Williams: I could very easily say that is 100 percent of what I do. People want to feel tingly with that hope that they can do something, and I try to give them that. They want a sense of interdependence and a sense of involvement, and they can get that by going out to hear live music, and by hearing the poetry in certain lyrics. I just write songs as they come to me. Now that I believe in God, I have an extra layer of saying I’ll write about what I write about and assume that I’m being offered the opportunity to illuminate something important. But when you think you are too important, you become some sort of fascist.
Q: You have a very hopeful song on the album My Better Self called “Echoes.” Can you explain what you are trying to convey there?
Williams: The most important thing is that I didn’t write it. [laughs] It was written by Jules Schear and Rob Hyman and Stewart Lyman, who are friends of mine. Stewart brought it to me since he knows I am a giant optimist.
Basically, the lyrics are: Every time you love just a little, you get one step closer to solving the riddle, it echoes all over the world. The lyrics are all sort of like that, almost very child rhymish, and yet profound. It’s been nice to sing it because it reminds me of something that I could not put into words. I don’t think I could ever be so open-heartedly optimistic in a song. I always feel like I’ve got to gunk it up with more complexity. But God bless him for singing out for the open heart.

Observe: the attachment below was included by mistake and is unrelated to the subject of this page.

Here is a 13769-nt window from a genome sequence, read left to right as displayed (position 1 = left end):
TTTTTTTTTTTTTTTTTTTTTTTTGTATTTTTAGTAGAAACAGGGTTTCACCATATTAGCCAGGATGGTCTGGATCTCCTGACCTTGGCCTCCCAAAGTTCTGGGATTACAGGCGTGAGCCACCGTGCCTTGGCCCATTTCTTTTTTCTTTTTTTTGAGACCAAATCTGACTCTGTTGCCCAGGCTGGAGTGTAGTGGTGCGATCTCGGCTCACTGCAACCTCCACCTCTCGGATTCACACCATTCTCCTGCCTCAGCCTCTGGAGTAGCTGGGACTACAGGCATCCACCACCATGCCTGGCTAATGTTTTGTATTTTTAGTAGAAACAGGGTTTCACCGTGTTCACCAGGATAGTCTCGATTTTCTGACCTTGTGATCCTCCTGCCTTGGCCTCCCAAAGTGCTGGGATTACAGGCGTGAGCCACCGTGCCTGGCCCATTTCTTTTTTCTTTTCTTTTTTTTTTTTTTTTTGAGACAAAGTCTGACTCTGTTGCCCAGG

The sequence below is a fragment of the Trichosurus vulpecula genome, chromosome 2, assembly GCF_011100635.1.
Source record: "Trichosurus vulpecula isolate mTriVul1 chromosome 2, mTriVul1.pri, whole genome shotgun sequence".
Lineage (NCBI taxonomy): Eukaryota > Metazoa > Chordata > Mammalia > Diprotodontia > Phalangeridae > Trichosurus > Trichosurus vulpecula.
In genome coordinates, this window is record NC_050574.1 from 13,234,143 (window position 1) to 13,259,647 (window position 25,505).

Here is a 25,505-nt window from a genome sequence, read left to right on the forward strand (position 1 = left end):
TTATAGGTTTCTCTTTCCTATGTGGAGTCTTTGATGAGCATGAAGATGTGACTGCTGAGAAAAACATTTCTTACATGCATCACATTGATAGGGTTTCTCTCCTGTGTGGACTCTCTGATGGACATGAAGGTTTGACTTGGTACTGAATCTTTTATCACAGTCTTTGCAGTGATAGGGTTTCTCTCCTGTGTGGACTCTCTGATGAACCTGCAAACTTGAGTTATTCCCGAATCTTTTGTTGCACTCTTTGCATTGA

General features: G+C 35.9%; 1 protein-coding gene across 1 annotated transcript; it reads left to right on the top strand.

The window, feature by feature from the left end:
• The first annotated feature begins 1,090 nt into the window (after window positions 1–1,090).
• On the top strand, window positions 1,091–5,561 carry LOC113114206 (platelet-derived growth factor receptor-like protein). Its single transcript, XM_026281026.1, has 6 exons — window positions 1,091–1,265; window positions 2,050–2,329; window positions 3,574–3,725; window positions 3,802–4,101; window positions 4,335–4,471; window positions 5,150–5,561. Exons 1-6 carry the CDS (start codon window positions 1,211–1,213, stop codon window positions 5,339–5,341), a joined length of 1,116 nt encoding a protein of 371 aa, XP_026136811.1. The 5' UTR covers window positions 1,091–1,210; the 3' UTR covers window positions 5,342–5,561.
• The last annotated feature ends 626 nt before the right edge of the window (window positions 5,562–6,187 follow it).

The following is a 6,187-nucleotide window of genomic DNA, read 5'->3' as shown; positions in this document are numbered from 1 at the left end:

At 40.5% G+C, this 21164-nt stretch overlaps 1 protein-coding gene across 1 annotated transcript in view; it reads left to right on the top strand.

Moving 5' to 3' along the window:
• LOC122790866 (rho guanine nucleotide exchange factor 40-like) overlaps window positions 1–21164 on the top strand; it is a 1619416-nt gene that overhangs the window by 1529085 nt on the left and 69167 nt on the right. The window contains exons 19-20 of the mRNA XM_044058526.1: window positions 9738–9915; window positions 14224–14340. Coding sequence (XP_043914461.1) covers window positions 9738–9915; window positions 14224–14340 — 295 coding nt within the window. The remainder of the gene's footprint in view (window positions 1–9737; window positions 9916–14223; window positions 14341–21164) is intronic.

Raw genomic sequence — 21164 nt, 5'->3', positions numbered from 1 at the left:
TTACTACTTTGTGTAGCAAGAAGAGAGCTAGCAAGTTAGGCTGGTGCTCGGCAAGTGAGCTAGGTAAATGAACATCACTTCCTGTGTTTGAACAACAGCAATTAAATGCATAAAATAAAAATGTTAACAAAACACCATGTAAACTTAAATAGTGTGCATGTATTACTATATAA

Q: Well, you are right out there too calling yourself a giant optimist.
Williams: I had a really bad depression when I was twenty-one, and thank goodness friends of mine insisted that I go to therapy. They saw the crash coming.
I am one of those sort of “lesser” types, those sensitive types, those people who wouldn’t have made it on their own if other people hadn’t helped them. A straightforward capitalist society would’ve cut them off and let them die. So I was saved by my friends and by my family and by people who cared about me, and by modern psychotherapy that cared about women. That was profound.
I came out of that and said I don’t want to go back to feeling depressed. So I asked myself, what can I be optimistic about, in terms of the course of the planet? And I discovered there was no end to the optimism I felt. Now almost twenty years later I’m still right there.
Matthew Rothschild is the editor of The Progressive.